Zane:  Because work environments are imperfect, an organization’s ability to be successful is almost exclusively dependent upon whether or not they can create directives. How someone goes about their principles and detailing a plan comes down to the individual and their particular attributes, and how good they get at that.  Over time I push my athletes’ ability to articulate this. I have a great story of an athlete I worked with years ago, he’s an elementary school teacher nowadays, but he raced in Europe. When he left to go to Europe, I made him keep a journal of all his tactical experiences, “Okay, what happened in this race?” He had a little bit of a learning disability and at this point in his life believed he couldn’t rely on school as an option, even though he had a college degree. He struggled—again, beliefs—because he thought he wasn’t smart. And he’d been told that by some bad teachers in his life. He thought he was going to have to rely on sport. So, he had this drive that he had to make it, but it also came with a great deal of fear, a lack of sleep, an inability to recover—despite having the ability. So he goes off to Europe, and in a three month period of time, he raced seventy-five races.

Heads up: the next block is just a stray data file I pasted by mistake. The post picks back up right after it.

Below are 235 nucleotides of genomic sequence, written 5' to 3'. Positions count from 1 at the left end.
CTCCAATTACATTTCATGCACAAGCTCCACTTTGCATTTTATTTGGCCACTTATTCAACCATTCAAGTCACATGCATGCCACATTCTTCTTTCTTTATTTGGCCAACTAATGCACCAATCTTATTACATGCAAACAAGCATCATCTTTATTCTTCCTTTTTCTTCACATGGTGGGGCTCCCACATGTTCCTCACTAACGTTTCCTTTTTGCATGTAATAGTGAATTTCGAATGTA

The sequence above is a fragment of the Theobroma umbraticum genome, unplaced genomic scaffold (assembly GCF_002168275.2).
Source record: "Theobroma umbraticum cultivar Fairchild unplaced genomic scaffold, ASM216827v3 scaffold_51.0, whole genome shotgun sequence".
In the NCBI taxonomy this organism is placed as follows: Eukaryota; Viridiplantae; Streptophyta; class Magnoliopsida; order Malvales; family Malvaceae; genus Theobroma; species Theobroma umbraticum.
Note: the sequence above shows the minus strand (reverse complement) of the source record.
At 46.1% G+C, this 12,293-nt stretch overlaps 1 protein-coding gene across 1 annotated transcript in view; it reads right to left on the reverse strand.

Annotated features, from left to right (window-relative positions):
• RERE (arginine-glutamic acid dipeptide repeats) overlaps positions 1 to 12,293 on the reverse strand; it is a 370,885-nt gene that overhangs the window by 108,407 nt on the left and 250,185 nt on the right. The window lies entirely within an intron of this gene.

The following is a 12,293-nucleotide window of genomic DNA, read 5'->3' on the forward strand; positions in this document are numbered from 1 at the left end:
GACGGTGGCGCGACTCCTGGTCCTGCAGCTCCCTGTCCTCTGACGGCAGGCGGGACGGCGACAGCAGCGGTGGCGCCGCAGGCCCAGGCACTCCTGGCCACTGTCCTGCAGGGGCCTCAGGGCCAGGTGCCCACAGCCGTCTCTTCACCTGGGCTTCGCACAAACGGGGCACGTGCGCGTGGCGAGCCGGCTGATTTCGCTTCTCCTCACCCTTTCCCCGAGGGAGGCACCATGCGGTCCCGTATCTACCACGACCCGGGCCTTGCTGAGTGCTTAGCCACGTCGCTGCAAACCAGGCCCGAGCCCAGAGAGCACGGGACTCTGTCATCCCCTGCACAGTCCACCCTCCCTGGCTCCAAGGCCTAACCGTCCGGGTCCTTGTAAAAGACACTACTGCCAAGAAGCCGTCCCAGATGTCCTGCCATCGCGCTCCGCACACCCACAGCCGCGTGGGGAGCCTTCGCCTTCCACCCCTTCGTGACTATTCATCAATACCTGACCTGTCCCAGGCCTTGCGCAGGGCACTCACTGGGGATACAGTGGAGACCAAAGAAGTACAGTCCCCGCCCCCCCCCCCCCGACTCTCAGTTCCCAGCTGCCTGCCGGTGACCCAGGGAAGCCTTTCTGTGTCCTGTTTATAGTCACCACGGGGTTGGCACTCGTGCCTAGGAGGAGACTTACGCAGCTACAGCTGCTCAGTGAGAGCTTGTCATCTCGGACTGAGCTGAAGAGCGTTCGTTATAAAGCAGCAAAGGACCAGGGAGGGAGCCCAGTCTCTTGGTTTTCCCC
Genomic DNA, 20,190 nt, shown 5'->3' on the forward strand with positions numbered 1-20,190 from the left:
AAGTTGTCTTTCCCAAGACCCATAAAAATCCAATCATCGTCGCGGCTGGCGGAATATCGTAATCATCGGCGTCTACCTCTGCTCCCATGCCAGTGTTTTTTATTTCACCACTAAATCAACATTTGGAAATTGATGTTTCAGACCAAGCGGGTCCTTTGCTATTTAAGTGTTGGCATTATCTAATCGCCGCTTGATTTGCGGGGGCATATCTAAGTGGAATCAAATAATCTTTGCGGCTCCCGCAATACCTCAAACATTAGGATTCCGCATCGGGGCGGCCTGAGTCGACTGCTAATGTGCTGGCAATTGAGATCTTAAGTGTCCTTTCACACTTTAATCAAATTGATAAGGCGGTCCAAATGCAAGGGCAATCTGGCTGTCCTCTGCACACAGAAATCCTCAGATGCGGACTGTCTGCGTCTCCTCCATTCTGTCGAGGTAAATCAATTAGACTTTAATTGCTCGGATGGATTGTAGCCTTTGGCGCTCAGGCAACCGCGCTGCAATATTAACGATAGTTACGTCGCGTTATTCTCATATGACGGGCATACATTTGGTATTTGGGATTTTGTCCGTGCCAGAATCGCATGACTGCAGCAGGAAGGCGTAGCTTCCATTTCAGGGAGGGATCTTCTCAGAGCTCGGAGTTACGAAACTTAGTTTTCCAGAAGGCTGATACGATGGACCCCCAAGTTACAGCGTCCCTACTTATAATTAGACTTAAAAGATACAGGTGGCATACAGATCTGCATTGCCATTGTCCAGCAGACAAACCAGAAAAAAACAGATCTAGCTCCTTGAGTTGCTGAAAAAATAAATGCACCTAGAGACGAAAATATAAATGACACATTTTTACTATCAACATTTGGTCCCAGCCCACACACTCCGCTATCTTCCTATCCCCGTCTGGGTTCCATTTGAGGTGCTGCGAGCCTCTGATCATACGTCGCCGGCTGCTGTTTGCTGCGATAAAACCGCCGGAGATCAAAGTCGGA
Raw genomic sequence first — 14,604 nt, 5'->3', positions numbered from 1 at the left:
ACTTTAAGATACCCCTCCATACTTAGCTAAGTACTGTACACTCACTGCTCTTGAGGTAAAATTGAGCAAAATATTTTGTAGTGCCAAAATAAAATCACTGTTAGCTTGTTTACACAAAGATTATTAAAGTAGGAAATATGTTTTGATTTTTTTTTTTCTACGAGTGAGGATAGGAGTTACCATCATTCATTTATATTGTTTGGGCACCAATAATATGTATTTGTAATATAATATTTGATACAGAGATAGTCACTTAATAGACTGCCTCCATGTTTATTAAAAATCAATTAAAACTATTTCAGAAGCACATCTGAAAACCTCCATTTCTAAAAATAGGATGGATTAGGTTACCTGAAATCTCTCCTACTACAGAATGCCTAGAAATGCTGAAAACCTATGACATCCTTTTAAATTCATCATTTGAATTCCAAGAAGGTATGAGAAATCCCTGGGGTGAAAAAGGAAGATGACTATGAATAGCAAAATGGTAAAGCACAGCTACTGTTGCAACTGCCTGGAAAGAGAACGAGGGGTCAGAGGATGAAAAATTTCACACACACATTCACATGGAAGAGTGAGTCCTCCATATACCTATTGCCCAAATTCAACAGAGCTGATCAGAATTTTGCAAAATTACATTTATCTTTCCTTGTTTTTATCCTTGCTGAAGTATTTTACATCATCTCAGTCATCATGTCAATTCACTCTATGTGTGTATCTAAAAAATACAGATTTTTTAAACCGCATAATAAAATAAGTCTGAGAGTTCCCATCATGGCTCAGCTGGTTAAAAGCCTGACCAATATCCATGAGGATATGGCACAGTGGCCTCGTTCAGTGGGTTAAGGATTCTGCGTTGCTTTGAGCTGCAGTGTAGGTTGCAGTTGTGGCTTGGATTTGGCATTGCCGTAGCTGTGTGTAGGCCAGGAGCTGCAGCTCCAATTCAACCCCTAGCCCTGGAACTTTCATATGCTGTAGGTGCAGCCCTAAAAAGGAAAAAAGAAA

Caleb: Seventy-five races in three months. Seventy-five races in ninety days.

Zane: Yep.

Calah: There are a lot of times where you aren’t training anymore, your races are training and you just recover.

Zane: You go in basically baseline fit and then you race yourself into shape. And this guy did very, very, very well there. When he came back, just riding with him and talking with him, everything about him—the way that he held the bike, the way we took corners and how he’d sort of lean on me a little bit—there was a whole posture difference, a whole new level. And when he would talk about his experiences, he spoke out tactics in complete detail: “I knew if I wasn’t in this position, this was going to happen, and I saw this guy coming out here out of the corner of my left eye—”. You know, all these different descriptions. He didn’t have that ability before. So what’s that? That’s being thrown in the deep end. It’s trial by fire, on some level, but you can practice that way.